Friday, April 28, 2006

The real inconvenient truth

As Al Gore (you remember him, he invented the Internet) prepares to release his new movie, An Inconvenient Truth, the guys at JunkScience have put together a page that summarises (it's a complex issue, so the summary is pretty long) the issues around climate change, "global warming", the greenhouse effect, etc. In talking with friends and colleagues it's pretty clear that most people confuse carbon-reducing measures with anti-pollution laws, think that C02 is an unmitigated negative that is entirely produced by humans, and that the atmosphere has warmed by at least 3 degrees this century. (The real figure is about 0.6 degrees). Anyway, definitely worth a read if you are concerned about this issue.

The Real Inconvenient Truth.

Tuesday, April 25, 2006

Never forget

Today is Yom Hashoah: the day on which we remember the 6 million martyrs. At my shul this morning, the rabbi read out a list of the names of all of the people lost by members of the shul. A terrible list of brothers and sisters lost, parents, grandparents and great-grandparents who do not share in the lives of their children. A gap that will never be filled, and will never be forgotten.

Today is also the day of the brit milah of the first-born son of a dear friend of mine. As we all, family, friends, and community, joined to celebrate the entry of this precious child into the family of Israel, we paid ultimate tribute to the failure of the Nazis, and of all who would destroy us: we survived, our sons and our daughters are Jews still, and we continue in the faith of our forefathers, Avraham, Yitschak, and Yaakov. May it always be so, amen.

Time to turn off the alarmists

Mark Steyn has a brilliant piece on the climate change scaremongers. One bit that interested me:

Remember what they used to call "climate change"? "Global warming." And what did they call it before that? "Global cooling." That was the big worry in the '70s: the forthcoming ice age. Back then, Lowell Ponte had a huge best seller called The Cooling: Has the new ice age already begun? Can we survive?

As I grew up in the '70s, interested in science and environmentalism, I well remember worrying about the coming ice age. Also the world running out of food. And of course nuclear armageddon.

Funny how nobody's said "Sorry about that. We were all idiots." Funny nobody's stopped to say "Hang on, you know the last time we went on about this kind of stuff, we were dead wrong. Maybe we should rethink things a bit." Funny how it's turned out that anti-nuke was actually anti-American-and-British-nuke. Wonder why CND want America to stop giving Iraq a hard time about wanting nukes.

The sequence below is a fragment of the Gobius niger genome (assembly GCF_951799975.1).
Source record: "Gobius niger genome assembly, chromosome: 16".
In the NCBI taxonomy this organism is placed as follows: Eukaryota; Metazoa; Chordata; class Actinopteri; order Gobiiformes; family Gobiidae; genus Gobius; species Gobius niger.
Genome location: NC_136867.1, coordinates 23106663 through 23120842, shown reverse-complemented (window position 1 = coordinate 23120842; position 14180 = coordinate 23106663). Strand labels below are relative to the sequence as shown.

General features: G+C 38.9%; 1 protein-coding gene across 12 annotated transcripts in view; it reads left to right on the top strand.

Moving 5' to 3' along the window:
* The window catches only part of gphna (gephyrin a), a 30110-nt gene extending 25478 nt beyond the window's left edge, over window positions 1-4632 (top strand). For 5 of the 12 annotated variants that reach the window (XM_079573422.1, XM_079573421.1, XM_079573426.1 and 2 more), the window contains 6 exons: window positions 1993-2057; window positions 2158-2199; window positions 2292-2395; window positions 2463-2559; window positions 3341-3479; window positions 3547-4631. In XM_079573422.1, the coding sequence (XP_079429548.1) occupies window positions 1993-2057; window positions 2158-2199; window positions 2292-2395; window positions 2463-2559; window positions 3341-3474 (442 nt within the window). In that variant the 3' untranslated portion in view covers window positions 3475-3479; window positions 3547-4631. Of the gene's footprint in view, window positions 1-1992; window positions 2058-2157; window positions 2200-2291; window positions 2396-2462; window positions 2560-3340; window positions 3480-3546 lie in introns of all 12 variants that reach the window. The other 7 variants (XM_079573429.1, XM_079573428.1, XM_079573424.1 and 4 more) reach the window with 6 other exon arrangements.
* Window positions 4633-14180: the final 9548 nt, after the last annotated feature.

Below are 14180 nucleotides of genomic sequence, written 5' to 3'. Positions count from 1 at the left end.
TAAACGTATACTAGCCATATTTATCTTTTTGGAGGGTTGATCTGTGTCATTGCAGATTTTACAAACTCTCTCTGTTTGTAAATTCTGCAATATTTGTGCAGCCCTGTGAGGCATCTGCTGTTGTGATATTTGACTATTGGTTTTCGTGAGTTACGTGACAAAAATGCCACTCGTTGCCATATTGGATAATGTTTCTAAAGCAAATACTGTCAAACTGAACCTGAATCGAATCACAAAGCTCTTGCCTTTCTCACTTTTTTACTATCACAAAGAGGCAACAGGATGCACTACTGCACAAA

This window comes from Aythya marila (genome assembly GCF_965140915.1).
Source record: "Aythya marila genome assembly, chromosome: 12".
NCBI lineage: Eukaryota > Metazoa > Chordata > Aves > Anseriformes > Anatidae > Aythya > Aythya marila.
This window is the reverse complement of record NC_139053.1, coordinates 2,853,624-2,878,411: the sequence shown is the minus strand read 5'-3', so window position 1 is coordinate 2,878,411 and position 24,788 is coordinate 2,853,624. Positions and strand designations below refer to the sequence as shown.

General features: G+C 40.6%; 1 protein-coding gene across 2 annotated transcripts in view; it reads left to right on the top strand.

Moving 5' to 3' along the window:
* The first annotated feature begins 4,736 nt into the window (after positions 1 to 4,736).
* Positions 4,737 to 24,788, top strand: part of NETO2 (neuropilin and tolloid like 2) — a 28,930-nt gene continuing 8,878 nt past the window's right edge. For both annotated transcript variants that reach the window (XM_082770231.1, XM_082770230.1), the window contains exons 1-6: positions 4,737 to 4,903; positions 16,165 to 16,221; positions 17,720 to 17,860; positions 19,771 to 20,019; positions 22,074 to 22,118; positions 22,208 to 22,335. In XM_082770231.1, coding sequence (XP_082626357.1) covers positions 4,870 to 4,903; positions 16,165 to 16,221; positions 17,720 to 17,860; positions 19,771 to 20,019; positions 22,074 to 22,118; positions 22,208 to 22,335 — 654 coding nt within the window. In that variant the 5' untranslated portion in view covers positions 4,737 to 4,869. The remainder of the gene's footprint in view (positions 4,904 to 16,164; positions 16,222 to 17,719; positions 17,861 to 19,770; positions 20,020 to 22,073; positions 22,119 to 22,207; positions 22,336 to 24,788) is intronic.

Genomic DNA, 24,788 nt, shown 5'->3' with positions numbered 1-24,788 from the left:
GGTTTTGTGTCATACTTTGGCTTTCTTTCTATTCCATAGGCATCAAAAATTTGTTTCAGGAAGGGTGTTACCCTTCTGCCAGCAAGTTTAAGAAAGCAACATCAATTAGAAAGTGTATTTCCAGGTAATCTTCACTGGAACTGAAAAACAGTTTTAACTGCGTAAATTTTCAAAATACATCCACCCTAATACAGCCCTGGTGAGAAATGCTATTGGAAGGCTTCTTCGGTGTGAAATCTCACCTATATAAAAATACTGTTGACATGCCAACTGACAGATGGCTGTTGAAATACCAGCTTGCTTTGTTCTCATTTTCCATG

Wonder why anyone ever listens to these idiots.

Monday, April 24, 2006

Pixar's Cars

I went to the Pixar exhibit at the Science Museum yesterday. It was a bit disappointing in that it wasn't nearly as extensive as the Lord of the Rings exhibit a couple of years ago, but I still found a couple of things of interest. For one thing, it made it completely obvious that Pixar is dominated by artists. Most of the exhibition was made up of incredible drawings, paintings, even collages, executed by the artists during the design phase, as well as incredibly detailed clay sculptures which were digitized to create the "in-computer" character. The level of skill exhibited in almost all of these works was pretty impressive.

Another really cool thing was the "21st Century Zoetrope", which was a 3-D zoetrope, made up of models mounted on a turntable, which, when spun and then illuminated by strobe lighting, brought a multitude of Pixar characters to seeming 3-D life! Great fun.

I also enjoyed the movie made for the exhibition. In keeping with its theme, all of the art in the movie was painted by hand, although computers were used to animate these static drawings in a quite evocative way.

Finally, the exhibition really made me want to see Cars, the next Pixar release. I found this poster on the web, and it's got all kinds of cool jokes in it. (Look now if you want to see what you can spot yourself.)

Back already? OK, what I saw was the petrol-cap-shaped rock in the foreground: the tall rocks in the background shaped like the fins of '50s cars: the contrails in the sky which look like tyre tracks: the helicopter with the Dinoco logo (the gas station in Toy Story was a Dinoco): the LightYear blimp. If you spot any others, let me know!